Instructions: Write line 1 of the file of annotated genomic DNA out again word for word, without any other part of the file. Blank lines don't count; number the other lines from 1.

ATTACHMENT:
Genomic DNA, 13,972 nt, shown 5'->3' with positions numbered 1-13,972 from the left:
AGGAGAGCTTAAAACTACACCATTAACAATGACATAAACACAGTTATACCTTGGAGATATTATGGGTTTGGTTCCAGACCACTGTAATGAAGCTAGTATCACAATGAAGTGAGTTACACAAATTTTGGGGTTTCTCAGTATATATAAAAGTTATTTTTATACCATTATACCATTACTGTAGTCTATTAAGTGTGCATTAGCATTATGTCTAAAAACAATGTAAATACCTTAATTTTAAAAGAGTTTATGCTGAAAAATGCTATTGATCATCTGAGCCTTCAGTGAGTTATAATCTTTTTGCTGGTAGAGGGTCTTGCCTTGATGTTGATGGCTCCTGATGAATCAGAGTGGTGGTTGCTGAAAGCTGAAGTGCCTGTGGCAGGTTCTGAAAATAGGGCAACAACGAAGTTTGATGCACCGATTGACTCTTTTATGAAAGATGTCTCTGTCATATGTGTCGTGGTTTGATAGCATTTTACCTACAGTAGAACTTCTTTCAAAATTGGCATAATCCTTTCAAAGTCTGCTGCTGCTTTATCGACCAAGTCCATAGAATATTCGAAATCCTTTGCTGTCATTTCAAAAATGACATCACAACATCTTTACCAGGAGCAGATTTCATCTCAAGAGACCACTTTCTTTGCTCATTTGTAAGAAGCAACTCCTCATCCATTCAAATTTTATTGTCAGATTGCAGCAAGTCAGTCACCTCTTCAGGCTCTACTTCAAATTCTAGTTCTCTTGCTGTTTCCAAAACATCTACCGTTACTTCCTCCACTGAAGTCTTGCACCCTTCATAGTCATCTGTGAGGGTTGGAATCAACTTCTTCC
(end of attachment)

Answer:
Genomic DNA, 13,972 nt, shown 5'->3' with positions numbered 1-13,972 from the left: